Bottom Line Yes, I would recommend this to a friend
A guide to the classic computer science analysis of natural language text
Comments about oreilly Natural Language Processing with Python:
Natural Language Processing with Python is about scanning text samples of human languages like English, or Persian or Chineese with computer routines and doing tasks like counting word frequencies, parsing sentences, and further analyses that begin the difficult task of finding limited kinds of meaning in pieces of text .
The book has a matching website www.nltk.org.
This book is addressed to a broad academic community:
One audience is liberal arts students..
The second audience is the computer science based student.
The third audience is teachers and researchers worldwide.
This book tries hard to be a high quality introduction to natural language processing.
Natural Language Processing itself is one of the great problems of computing. One of the enjoyable things this book does is the authors carefully outline some of the great problems in computer science that are central to natural language processing. These problems are described starting with the texts and programs provided in the toolkit. The liberal arts students are included right at the start. The discussions include further reading references to the classics of computer science, like Knuth.
Natural Language Processing is also a field of some interest and utility to linguists, critics, historians, students of language and rhetoric and students of 20th century philosophy. This dimension is also covered with a good sequence of examples and references.
I remember reading the philosopher Wittgenstein (his writings vintage 1943) where he did thought experiments of putting words in a tray. This way of thinking about meaning is a provocative way of thinking about meaning that could lead to some interesting Toolkit projects.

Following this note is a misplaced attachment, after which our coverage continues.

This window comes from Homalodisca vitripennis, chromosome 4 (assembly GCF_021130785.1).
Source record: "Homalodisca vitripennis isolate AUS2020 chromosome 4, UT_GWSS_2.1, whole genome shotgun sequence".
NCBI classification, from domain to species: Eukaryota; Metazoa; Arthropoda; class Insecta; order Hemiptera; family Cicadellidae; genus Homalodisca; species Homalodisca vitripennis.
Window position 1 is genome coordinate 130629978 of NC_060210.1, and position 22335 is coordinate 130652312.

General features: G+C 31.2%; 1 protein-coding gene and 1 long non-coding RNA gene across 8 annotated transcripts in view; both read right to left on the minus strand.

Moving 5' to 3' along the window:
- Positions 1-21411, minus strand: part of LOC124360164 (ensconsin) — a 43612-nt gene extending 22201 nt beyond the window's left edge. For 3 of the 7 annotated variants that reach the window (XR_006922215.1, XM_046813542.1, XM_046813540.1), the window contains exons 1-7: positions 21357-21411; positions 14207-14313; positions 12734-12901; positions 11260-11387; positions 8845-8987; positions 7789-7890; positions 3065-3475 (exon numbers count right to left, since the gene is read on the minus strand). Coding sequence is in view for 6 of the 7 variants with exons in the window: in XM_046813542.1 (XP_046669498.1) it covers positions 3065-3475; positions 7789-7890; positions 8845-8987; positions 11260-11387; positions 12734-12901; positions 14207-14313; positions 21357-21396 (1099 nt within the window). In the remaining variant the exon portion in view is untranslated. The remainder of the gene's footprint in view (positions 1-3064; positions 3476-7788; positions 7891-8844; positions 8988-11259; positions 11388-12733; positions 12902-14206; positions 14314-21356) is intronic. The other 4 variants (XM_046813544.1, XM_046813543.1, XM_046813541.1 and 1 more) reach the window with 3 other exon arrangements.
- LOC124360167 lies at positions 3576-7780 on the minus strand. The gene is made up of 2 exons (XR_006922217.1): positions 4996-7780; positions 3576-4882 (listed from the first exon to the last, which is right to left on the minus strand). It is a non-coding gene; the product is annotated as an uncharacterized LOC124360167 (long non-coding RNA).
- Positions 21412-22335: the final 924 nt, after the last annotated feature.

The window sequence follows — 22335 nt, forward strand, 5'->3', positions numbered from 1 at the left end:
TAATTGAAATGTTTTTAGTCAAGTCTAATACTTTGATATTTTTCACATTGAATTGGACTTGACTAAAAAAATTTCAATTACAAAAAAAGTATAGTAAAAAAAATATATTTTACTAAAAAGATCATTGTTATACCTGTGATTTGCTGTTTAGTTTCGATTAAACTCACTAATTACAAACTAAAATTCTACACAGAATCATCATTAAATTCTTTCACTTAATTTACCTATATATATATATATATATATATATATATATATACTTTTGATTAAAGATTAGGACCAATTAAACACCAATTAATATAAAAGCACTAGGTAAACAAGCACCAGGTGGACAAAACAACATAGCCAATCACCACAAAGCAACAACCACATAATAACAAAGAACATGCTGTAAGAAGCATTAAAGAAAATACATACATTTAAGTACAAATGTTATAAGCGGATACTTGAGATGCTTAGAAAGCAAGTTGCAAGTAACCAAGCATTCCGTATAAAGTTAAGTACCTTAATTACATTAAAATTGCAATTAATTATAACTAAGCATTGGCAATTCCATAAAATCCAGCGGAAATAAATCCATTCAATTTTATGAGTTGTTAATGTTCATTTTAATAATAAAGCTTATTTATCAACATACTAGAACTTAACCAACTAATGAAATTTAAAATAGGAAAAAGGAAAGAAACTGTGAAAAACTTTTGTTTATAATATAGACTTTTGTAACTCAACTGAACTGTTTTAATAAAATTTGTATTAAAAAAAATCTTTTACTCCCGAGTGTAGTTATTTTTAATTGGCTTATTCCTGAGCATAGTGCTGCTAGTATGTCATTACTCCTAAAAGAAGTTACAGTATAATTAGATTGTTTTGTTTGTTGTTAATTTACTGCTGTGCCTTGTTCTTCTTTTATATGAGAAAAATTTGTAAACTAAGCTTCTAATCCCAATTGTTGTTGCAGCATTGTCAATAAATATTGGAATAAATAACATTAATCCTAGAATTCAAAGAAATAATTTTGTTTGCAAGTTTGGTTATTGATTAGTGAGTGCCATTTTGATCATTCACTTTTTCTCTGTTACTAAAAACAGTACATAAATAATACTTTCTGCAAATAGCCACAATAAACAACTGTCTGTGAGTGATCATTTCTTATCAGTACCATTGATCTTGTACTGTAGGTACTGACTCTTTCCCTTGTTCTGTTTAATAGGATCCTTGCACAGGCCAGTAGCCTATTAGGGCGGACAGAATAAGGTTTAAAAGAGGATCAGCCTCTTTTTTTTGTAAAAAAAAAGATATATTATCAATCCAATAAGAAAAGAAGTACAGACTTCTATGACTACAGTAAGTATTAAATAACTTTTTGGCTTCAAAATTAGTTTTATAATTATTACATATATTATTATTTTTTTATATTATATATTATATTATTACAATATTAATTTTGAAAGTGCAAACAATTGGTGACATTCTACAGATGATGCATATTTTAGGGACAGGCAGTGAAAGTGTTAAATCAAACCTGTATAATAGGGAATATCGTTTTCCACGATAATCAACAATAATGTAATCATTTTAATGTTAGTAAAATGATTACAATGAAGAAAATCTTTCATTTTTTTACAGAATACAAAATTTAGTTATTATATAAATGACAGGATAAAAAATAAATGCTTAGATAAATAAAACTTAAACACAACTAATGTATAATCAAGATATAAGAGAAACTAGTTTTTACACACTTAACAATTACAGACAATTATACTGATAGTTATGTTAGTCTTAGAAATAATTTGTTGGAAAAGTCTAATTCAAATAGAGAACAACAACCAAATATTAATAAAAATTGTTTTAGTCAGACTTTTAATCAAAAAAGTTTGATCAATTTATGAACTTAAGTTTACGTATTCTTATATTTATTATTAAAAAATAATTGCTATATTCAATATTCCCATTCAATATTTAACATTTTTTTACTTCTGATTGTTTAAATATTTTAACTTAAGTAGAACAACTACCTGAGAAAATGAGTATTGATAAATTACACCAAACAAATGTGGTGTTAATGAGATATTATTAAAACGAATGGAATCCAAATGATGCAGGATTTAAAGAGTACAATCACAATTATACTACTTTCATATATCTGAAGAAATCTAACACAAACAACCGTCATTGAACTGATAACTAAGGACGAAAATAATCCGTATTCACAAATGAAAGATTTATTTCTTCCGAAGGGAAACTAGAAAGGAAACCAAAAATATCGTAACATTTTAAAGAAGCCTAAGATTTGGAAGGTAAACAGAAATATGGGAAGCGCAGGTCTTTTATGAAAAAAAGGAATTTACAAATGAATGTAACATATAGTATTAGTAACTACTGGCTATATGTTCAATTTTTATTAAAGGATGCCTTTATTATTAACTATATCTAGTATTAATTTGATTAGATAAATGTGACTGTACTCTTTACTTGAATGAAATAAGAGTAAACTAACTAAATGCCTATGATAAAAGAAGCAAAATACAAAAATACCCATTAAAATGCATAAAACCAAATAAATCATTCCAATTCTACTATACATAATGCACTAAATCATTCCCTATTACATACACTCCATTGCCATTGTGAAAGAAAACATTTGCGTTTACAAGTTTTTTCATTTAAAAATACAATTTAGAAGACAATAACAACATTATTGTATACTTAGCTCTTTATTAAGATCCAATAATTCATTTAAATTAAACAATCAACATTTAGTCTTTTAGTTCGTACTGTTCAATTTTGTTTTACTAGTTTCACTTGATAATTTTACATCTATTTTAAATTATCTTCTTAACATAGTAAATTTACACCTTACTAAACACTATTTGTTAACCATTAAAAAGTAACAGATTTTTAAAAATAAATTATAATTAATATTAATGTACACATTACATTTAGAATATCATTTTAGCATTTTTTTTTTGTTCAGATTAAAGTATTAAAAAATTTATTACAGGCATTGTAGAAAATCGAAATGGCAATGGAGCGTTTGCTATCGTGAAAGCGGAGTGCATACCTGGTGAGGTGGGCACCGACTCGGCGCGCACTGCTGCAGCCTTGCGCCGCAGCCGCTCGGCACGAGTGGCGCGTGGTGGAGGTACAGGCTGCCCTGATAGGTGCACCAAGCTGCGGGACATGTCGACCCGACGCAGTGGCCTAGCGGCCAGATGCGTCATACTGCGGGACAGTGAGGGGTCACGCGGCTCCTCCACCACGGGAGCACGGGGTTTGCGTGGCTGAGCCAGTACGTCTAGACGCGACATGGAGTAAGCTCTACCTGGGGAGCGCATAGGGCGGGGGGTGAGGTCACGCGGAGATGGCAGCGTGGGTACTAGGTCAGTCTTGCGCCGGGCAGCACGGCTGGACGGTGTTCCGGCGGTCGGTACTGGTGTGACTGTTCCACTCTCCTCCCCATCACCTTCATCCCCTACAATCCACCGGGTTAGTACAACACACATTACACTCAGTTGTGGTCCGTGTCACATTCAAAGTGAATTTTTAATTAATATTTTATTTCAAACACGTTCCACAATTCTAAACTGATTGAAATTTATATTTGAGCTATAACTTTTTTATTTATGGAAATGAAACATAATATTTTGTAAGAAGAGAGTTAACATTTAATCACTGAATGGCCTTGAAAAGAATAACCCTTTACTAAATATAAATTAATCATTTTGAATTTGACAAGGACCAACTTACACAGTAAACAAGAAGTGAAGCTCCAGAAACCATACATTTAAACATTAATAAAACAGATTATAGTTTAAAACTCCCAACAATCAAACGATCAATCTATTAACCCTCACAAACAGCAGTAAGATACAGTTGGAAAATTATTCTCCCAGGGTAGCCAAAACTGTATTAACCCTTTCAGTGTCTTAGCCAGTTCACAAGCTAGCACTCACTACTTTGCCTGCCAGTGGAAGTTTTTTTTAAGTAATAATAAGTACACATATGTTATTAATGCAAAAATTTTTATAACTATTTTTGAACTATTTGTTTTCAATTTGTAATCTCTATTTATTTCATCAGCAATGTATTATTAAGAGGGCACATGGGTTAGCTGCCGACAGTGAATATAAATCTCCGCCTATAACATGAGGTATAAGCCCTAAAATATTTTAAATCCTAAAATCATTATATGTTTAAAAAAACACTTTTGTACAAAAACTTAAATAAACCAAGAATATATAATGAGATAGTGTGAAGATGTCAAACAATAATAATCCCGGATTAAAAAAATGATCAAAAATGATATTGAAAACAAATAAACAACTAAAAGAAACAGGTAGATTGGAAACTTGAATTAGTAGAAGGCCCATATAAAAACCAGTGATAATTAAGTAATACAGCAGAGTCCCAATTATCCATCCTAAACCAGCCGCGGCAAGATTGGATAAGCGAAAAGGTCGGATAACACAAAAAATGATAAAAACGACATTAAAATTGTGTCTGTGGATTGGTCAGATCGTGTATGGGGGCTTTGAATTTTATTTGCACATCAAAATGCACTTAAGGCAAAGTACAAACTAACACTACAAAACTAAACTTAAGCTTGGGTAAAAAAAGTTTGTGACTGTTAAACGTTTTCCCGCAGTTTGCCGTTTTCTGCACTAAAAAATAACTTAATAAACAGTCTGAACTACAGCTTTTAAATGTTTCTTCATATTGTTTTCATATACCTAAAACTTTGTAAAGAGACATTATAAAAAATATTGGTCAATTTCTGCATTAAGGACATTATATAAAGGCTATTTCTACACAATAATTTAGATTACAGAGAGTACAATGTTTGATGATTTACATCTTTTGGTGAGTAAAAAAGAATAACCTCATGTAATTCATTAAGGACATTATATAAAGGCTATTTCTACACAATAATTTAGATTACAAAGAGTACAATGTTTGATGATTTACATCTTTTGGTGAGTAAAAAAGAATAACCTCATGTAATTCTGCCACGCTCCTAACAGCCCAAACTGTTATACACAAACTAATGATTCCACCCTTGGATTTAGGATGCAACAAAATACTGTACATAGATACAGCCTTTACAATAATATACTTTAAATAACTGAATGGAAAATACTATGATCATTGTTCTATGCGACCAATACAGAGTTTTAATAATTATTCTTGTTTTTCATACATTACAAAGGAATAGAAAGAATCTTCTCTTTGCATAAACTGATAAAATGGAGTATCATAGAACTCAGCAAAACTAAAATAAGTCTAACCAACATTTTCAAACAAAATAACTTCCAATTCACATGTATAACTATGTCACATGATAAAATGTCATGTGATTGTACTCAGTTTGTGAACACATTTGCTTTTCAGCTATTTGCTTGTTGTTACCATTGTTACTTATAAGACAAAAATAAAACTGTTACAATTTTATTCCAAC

The fourth audience for this book might be the programmer seeking an interesting opportunity:
Is this a book that might help me write a project specific text analysis engine? I have been wishing for a way to clarify and reorganize the Ubuntu Forums website with a structured language query tree.
Would the NLTK be useful if I wanted to write a search engine?
Problem one with using the NLTK in a search engine project is the non-commercial clause in the Creative Commons license. Using the NLTK as part of a search engine processing framework would require inquiry and clarification of the license terms.
Problem two with using the NLTK in a search engine project is the search engine design will still require assembly of many other components. I recently did a Google search on search engines. The first hour of reading didn't really turn up a good search engine design article.
Would the NLTK be useful if I wanted to figure out the vocabulary used by a specific group of people to talk about a specific subject? A really fascinating item in this book in chapter 6 is the "Maximium Entropy Classifier". Here is the first occurrence in print of a formula for entropy that I can understand and duplicate with a pocket calculator.
Entropy is a key concept discussed by Shannon in his classic information theory article. I sometimes feel very disappointed that computers are not doing much with information. That fascinating parallel between entropy in information theory and entropy in physics and thermodynamics doesn't seem to be a boundary leading to developments.
Rather, computers and the Internet are indexing words and moving data very well. But the computers are not doing much in the way of "information processing" as in changing the entropy of a block of text.
In any case, the Natural Language Toolkit book and program suite is a guide to the classic computer science based approach of analyzing natural language text.
This review is also posted on slashdot.org in my user Journal with the user name beachdog